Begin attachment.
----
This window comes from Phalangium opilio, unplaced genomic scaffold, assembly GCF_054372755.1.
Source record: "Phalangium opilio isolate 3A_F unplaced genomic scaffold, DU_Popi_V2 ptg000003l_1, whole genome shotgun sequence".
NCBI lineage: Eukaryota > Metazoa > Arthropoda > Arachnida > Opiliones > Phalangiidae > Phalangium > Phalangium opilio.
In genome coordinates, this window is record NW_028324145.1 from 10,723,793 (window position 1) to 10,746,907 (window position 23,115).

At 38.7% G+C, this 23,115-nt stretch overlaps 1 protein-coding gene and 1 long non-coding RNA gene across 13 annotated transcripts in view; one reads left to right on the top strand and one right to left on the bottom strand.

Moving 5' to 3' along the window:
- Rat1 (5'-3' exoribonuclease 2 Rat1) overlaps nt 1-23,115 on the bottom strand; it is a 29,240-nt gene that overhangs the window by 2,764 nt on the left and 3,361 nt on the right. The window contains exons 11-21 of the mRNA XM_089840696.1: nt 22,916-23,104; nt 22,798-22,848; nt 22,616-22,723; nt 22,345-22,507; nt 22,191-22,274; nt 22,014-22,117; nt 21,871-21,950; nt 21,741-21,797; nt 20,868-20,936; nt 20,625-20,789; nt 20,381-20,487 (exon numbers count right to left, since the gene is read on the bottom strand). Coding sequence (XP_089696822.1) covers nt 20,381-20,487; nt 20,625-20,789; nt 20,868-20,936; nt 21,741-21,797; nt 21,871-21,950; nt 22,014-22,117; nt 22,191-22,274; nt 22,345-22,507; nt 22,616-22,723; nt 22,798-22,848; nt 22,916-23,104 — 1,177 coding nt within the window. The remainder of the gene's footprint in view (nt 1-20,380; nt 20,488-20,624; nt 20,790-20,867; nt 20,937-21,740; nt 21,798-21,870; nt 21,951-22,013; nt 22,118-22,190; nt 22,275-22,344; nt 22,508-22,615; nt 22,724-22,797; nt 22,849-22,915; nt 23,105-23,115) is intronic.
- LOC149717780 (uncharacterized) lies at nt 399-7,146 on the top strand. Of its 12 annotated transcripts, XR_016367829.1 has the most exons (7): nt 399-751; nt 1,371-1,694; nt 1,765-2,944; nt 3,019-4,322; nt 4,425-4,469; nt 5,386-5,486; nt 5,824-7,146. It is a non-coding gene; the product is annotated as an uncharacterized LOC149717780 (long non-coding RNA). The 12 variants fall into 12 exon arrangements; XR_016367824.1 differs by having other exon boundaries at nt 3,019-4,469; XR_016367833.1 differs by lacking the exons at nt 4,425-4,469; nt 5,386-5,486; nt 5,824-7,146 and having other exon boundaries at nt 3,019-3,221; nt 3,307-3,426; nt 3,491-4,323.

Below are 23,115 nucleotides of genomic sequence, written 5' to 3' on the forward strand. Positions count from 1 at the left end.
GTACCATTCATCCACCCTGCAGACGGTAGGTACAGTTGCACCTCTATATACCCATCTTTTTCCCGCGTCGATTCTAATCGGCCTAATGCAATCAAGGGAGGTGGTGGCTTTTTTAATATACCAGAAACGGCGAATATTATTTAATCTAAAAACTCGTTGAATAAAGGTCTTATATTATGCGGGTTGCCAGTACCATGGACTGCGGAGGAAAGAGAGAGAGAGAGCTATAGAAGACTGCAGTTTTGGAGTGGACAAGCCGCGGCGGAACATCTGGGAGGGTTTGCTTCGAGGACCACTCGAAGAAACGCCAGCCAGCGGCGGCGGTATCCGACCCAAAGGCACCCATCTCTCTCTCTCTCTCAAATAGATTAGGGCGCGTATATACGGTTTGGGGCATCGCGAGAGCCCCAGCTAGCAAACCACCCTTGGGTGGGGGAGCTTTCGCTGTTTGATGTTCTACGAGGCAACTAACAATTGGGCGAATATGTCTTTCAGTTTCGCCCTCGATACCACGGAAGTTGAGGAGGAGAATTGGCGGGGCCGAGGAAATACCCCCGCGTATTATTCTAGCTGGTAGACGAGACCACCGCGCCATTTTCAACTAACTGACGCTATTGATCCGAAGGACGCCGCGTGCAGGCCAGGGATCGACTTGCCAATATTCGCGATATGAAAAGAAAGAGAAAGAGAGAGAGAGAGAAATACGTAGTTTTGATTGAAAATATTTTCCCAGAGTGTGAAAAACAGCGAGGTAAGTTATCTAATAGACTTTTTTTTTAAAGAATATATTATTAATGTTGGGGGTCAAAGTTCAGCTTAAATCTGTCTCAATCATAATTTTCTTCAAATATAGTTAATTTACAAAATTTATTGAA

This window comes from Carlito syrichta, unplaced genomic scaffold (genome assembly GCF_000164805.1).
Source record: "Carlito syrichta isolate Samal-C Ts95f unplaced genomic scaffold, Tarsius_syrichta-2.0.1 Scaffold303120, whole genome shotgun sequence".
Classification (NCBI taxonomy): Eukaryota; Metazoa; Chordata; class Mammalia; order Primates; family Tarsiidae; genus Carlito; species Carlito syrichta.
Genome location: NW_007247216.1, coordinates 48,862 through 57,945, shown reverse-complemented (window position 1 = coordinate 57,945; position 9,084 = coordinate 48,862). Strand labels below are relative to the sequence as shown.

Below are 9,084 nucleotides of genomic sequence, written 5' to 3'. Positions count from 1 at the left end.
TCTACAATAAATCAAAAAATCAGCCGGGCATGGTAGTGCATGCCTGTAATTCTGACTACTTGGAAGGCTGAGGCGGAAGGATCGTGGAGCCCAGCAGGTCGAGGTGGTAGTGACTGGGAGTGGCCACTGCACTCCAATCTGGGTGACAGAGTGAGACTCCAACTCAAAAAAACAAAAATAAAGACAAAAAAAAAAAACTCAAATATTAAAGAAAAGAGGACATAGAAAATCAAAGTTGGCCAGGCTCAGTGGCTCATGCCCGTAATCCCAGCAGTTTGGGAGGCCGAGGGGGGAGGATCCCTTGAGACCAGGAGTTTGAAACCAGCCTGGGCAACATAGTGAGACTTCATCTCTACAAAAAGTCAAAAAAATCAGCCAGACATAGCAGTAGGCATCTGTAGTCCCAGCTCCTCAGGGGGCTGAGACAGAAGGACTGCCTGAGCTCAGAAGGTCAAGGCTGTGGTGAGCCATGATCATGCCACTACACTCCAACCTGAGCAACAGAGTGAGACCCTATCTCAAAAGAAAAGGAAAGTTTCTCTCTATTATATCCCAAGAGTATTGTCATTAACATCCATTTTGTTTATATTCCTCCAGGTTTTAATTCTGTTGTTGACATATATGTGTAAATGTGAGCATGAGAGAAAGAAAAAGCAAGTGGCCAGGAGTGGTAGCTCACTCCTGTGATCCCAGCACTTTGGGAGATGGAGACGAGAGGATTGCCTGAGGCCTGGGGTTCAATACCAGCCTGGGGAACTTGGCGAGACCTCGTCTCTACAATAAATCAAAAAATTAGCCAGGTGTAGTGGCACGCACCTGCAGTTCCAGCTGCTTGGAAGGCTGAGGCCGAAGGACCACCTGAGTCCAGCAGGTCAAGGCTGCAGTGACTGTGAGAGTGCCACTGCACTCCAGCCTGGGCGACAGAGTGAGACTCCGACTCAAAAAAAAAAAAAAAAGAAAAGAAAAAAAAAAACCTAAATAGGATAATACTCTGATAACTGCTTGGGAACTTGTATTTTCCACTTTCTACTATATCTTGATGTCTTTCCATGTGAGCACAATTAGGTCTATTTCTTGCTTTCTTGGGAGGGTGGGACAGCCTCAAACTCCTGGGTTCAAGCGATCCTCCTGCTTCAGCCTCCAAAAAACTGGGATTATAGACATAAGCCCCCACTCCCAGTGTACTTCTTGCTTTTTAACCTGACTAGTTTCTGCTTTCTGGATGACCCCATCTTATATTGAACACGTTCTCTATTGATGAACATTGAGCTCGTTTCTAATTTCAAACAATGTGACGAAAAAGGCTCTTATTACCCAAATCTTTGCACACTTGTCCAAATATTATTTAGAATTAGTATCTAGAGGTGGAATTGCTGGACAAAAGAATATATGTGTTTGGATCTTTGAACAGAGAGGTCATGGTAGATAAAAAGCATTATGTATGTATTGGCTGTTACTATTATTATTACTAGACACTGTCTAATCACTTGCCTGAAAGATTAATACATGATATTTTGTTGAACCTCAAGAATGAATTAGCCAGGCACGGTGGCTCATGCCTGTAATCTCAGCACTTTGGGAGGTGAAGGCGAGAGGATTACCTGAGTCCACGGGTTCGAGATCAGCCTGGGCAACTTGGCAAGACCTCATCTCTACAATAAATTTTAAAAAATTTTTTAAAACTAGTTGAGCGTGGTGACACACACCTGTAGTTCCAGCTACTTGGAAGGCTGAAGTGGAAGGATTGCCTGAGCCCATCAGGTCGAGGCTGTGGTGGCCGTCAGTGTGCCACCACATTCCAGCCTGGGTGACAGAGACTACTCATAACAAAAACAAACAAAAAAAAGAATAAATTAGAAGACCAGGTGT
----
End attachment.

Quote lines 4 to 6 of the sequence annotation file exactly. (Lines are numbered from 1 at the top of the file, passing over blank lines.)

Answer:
In genome coordinates, this window is record NW_028324145.1 from 10,723,793 (window position 1) to 10,746,907 (window position 23,115).

At 38.7% G+C, this 23,115-nt stretch overlaps 1 protein-coding gene and 1 long non-coding RNA gene across 13 annotated transcripts in view; one reads left to right on the top strand and one right to left on the bottom strand.

Moving 5' to 3' along the window: